Archive for the 'libertarianism' Category

Owners, not patrons

May 27, 2009

The government is poised to acquire ownership of 70% of General Motors, ostensibly in a move that will smooth out GM’s restructuring. As the Times reports:

The latest plan for the troubled automaker, which is expected to file for bankruptcy by Monday, calls for the Treasury Department to receive about 70 percent of a restructured G.M. Including the more than $20 billion that has already been spent to prop up G.M., the government will provide G.M. at least $50 billion to get the company through Chapter 11, people with direct knowledge of the situation said Tuesday. By some estimates in Detroit, tens of billions beyond that amount may be required. …

The prospect of a G.M. effectively owned by the government raises a number of thorny questions. Countless policy decisions — on matters such as fuel economy standards, tax incentives to replace aging cars and green technology initiatives — will present conflicting interests. …

Aides to President Obama have consistently said they would be reluctant shareholders, and they plan no operating role in the company.

“No one is going to put U.S. government employees on the G.M. board,” one person close to the ongoing discussions said on Tuesday.

The day-to-day running of the firm, this person said, would be left to professional managers, and the government would not be involved in decisions about closing factories, renegotiating contracts or selecting product lines.

There is a strong cultural obligation for the Obama administration to keep their hands off of business, even businesses in which the government would own a controlling stake. Not surprisingly, even with these reassurances there have followed the inevitable wisecracks about socialism and government-run enterprise. While American tolerance for most state-run businesses may be low, it is simply bad policy to rely on “professional managers” to bring GM back from capitalist Limbo. After all, GM has been in some form of restructuring for decades under the steering of “professional managers,” and has neither fully recovered from its market losses in the 20th century, nor successfully avoided collapse in this recession. How badly have “professional managers” mishandled GM? Consider this:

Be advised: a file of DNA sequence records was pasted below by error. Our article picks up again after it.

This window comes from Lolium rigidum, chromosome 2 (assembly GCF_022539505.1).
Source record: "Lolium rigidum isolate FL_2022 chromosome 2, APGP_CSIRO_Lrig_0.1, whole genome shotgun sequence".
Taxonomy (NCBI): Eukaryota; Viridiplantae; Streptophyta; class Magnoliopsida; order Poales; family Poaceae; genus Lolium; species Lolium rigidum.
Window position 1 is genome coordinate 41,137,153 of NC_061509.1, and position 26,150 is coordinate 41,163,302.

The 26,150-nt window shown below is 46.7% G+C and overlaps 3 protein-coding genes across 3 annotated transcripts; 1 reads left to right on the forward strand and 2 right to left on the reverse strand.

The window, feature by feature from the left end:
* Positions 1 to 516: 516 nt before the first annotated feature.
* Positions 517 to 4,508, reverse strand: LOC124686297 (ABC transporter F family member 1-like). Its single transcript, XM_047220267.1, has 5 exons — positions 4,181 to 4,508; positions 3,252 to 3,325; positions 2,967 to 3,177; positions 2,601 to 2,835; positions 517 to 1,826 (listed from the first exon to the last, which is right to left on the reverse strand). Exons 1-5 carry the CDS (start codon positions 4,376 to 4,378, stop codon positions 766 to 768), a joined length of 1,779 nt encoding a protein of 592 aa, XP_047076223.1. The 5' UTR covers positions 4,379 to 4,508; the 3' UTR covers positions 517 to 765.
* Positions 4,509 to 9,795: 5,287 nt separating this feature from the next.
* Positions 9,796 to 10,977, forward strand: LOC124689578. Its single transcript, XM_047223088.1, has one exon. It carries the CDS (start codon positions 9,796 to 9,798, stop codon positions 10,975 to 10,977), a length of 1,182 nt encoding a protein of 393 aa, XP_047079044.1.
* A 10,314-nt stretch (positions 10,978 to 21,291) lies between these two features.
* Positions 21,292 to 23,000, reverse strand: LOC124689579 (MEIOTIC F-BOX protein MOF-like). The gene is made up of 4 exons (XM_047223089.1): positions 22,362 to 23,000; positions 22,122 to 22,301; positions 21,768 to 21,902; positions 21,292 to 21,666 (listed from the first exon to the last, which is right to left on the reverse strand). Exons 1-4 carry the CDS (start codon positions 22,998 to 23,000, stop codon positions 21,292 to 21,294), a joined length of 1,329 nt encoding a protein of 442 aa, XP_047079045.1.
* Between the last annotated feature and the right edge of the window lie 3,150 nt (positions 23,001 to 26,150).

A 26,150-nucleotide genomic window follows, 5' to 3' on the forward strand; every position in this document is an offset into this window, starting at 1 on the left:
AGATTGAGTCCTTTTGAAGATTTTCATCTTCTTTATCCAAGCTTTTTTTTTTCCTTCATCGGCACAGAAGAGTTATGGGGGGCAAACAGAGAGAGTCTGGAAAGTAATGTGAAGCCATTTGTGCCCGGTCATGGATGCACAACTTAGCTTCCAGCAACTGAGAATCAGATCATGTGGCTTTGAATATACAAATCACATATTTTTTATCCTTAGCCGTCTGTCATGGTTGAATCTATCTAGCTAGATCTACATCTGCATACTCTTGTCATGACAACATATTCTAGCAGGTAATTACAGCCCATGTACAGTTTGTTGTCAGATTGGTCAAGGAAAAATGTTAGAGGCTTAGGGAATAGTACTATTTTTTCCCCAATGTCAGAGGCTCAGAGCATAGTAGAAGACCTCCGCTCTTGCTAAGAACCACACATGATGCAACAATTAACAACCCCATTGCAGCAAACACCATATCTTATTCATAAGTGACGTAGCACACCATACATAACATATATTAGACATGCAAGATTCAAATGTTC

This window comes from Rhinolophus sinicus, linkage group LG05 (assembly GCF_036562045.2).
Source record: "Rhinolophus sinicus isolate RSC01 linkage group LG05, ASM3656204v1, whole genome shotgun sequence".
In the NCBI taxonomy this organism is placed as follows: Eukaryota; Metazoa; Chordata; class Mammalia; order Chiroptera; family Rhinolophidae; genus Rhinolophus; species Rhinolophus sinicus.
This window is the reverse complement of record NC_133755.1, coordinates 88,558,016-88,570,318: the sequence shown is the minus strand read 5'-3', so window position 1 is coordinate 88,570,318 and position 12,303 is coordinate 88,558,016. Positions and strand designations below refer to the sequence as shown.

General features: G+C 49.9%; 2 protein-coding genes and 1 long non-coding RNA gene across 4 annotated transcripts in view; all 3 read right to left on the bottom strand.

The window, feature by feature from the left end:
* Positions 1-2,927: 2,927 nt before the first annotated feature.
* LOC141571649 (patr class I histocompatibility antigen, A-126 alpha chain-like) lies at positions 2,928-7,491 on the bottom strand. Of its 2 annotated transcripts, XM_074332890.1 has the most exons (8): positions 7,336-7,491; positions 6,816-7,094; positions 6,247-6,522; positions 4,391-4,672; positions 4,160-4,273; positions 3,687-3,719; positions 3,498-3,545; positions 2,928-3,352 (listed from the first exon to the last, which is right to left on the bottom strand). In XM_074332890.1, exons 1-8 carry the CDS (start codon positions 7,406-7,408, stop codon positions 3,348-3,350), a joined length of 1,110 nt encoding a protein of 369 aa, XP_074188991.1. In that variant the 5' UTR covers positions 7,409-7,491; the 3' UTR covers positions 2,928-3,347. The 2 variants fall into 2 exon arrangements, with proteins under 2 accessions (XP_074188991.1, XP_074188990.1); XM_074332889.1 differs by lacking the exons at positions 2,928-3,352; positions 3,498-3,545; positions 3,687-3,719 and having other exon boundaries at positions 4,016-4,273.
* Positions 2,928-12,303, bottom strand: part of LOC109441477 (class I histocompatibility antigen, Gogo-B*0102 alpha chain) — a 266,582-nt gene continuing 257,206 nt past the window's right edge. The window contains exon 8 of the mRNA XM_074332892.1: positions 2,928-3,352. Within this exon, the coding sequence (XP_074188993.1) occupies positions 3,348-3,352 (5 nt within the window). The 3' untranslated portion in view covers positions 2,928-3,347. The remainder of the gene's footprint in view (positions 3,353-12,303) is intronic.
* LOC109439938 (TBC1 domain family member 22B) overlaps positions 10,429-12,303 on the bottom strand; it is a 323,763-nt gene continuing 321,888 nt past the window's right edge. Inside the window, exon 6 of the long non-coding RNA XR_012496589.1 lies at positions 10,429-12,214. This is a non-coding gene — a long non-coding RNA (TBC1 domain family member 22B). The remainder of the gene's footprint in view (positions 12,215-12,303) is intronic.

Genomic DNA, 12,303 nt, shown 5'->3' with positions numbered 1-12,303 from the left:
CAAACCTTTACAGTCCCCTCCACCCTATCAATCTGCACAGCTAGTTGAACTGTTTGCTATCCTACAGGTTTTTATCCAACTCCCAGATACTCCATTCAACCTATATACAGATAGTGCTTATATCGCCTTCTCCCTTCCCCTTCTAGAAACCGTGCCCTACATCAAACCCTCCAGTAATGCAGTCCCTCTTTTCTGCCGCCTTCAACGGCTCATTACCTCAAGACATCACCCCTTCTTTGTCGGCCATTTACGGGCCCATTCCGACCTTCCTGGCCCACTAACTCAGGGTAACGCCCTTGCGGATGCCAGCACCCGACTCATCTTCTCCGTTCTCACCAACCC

The automaking losses have put GM in the kind of financial position lately associated with dying airlines and retail chains. The company has been frantically seeking cash to meet its financial obligations. GM has sold stock and tapped credit markets to raise $5 billion in the past year alone, mostly to pay operating expenses. If the financial squeeze grows too tight, GM might even file for bankruptcy protection under Chapter 11 to force concessions in its wage, pension and benefit packages.

Thus wrote Time in 1992. Professional managers have not saved GM in the past, and it is odd to think they will do so in the future. Rather than the government merely becoming patrons of the same managerial cadre, it should carefully consider taking that dreaded active role, and finally changing the (faulty) way GM does business.